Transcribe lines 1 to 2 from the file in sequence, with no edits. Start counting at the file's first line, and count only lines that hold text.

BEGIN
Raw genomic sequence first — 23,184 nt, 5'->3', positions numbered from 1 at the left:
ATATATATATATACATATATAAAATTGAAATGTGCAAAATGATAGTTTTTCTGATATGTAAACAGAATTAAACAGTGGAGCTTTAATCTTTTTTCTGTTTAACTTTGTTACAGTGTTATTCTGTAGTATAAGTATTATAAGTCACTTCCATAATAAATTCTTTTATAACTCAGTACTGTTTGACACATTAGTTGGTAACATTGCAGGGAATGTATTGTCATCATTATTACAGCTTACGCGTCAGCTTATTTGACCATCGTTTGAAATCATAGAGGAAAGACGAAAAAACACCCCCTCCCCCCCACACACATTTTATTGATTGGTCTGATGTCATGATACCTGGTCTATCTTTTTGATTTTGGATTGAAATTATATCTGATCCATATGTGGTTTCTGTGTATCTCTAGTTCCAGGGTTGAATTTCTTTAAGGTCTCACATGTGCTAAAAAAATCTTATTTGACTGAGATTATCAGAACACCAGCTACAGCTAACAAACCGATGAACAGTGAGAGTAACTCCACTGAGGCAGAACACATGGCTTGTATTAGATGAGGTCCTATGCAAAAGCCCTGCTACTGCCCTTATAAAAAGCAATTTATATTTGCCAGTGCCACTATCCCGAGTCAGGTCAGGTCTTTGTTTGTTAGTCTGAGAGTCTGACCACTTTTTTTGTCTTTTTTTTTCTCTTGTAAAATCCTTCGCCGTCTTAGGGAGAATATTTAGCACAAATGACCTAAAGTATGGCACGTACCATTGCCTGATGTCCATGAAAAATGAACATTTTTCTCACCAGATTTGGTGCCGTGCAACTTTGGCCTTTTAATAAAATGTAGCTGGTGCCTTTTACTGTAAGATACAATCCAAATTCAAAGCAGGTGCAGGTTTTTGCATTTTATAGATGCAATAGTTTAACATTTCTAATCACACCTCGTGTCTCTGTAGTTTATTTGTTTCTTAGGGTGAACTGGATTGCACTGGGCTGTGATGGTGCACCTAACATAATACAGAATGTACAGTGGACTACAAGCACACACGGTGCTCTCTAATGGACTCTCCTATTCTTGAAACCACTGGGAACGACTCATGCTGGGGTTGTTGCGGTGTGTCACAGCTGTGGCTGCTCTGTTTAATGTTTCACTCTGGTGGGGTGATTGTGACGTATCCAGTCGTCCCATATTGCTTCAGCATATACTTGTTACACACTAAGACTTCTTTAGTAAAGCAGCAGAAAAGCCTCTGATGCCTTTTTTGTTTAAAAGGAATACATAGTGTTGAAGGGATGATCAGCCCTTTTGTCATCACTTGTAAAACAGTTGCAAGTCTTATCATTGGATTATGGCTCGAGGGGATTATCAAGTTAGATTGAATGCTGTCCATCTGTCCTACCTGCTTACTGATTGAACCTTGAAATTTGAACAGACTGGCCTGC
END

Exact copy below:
Raw genomic sequence first — 23,184 nt, 5'->3', positions numbered from 1 at the left:
ATATATATATATACATATATAAAATTGAAATGTGCAAAATGATAGTTTTTCTGATATGTAAACAGAATTAAACAGTGGAGCTTTAATCTTTTTTCTGTTTAACTTTGTTACAGTGTTATTCTGTAGTATAAGTATTATAAGTCACTTCCATAATAAATTCTTTTATAACTCAGTACTGTTTGACACATTAGTTGGTAACATTGCAGGGAATGTATTGTCATCATTATTACAGCTTACGCGTCAGCTTATTTGACCATCGTTTGAAATCATAGAGGAAAGACGAAAAAACACCCCCTCCCCCCCACACACATTTTATTGATTGGTCTGATGTCATGATACCTGGTCTATCTTTTTGATTTTGGATTGAAATTATATCTGATCCATATGTGGTTTCTGTGTATCTCTAGTTCCAGGGTTGAATTTCTTTAAGGTCTCACATGTGCTAAAAAAATCTTATTTGACTGAGATTATCAGAACACCAGCTACAGCTAACAAACCGATGAACAGTGAGAGTAACTCCACTGAGGCAGAACACATGGCTTGTATTAGATGAGGTCCTATGCAAAAGCCCTGCTACTGCCCTTATAAAAAGCAATTTATATTTGCCAGTGCCACTATCCCGAGTCAGGTCAGGTCTTTGTTTGTTAGTCTGAGAGTCTGACCACTTTTTTTGTCTTTTTTTTTCTCTTGTAAAATCCTTCGCCGTCTTAGGGAGAATATTTAGCACAAATGACCTAAAGTATGGCACGTACCATTGCCTGATGTCCATGAAAAATGAACATTTTTCTCACCAGATTTGGTGCCGTGCAACTTTGGCCTTTTAATAAAATGTAGCTGGTGCCTTTTACTGTAAGATACAATCCAAATTCAAAGCAGGTGCAGGTTTTTGCATTTTATAGATGCAATAGTTTAACATTTCTAATCACACCTCGTGTCTCTGTAGTTTATTTGTTTCTTAGGGTGAACTGGATTGCACTGGGCTGTGATGGTGCACCTAACATAATACAGAATGTACAGTGGACTACAAGCACACACGGTGCTCTCTAATGGACTCTCCTATTCTTGAAACCACTGGGAACGACTCATGCTGGGGTTGTTGCGGTGTGTCACAGCTGTGGCTGCTCTGTTTAATGTTTCACTCTGGTGGGGTGATTGTGACGTATCCAGTCGTCCCATATTGCTTCAGCATATACTTGTTACACACTAAGACTTCTTTAGTAAAGCAGCAGAAAAGCCTCTGATGCCTTTTTTGTTTAAAAGGAATACATAGTGTTGAAGGGATGATCAGCCCTTTTGTCATCACTTGTAAAACAGTTGCAAGTCTTATCATTGGATTATGGCTCGAGGGGATTATCAAGTTAGATTGAATGCTGTCCATCTGTCCTACCTGCTTACTGATTGAACCTTGAAATTTGAACAGACTGGCCTGC